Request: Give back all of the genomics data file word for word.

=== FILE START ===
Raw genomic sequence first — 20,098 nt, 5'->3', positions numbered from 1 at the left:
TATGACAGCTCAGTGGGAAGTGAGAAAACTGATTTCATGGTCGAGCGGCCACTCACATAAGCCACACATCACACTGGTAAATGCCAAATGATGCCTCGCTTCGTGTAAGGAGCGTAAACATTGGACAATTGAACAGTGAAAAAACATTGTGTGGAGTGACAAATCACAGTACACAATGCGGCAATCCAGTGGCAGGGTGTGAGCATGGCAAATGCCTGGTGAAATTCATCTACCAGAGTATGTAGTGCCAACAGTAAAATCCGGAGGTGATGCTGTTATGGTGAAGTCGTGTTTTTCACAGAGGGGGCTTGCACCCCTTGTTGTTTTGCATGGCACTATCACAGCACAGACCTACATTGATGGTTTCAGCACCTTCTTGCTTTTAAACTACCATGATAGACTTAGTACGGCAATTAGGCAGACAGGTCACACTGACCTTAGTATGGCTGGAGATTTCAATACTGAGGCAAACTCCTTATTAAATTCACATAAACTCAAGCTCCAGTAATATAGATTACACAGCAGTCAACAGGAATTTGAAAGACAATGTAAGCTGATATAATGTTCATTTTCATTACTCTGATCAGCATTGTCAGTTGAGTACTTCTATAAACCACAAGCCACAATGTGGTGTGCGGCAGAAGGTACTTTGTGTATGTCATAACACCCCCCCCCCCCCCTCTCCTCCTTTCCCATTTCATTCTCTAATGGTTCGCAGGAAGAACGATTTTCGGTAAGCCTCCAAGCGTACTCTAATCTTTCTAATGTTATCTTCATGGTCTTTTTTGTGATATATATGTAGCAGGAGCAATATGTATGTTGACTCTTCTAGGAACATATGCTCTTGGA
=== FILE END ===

Raw genomic sequence first — 20,098 nt, 5'->3', positions numbered from 1 at the left:
TATGACAGCTCAGTGGGAAGTGAGAAAACTGATTTCATGGTCGAGCGGCCACTCACATAAGCCACACATCACACTGGTAAATGCCAAATGATGCCTCGCTTCGTGTAAGGAGCGTAAACATTGGACAATTGAACAGTGAAAAAACATTGTGTGGAGTGACAAATCACAGTACACAATGCGGCAATCCAGTGGCAGGGTGTGAGCATGGCAAATGCCTGGTGAAATTCATCTACCAGAGTATGTAGTGCCAACAGTAAAATCCGGAGGTGATGCTGTTATGGTGAAGTCGTGTTTTTCACAGAGGGGGCTTGCACCCCTTGTTGTTTTGCATGGCACTATCACAGCACAGACCTACATTGATGGTTTCAGCACCTTCTTGCTTTTAAACTACCATGATAGACTTAGTACGGCAATTAGGCAGACAGGTCACACTGACCTTAGTATGGCTGGAGATTTCAATACTGAGGCAAACTCCTTATTAAATTCACATAAACTCAAGCTCCAGTAATATAGATTACACAGCAGTCAACAGGAATTTGAAAGACAATGTAAGCTGATATAATGTTCATTTTCATTACTCTGATCAGCATTGTCAGTTGAGTACTTCTATAAACCACAAGCCACAATGTGGTGTGCGGCAGAAGGTACTTTGTGTATGTCATAACACCCCCCCCCCCCCCTCTCCTCCTTTCCCATTTCATTCTCTAATGGTTCGCAGGAAGAACGATTTTCGGTAAGCCTCCAAGCGTACTCTAATCTTTCTAATGTTATCTTCATGGTCTTTTTTGTGATATATATGTAGCAGGAGCAATATGTATGTTGACTCTTCTAGGAACATATGCTCTTGGA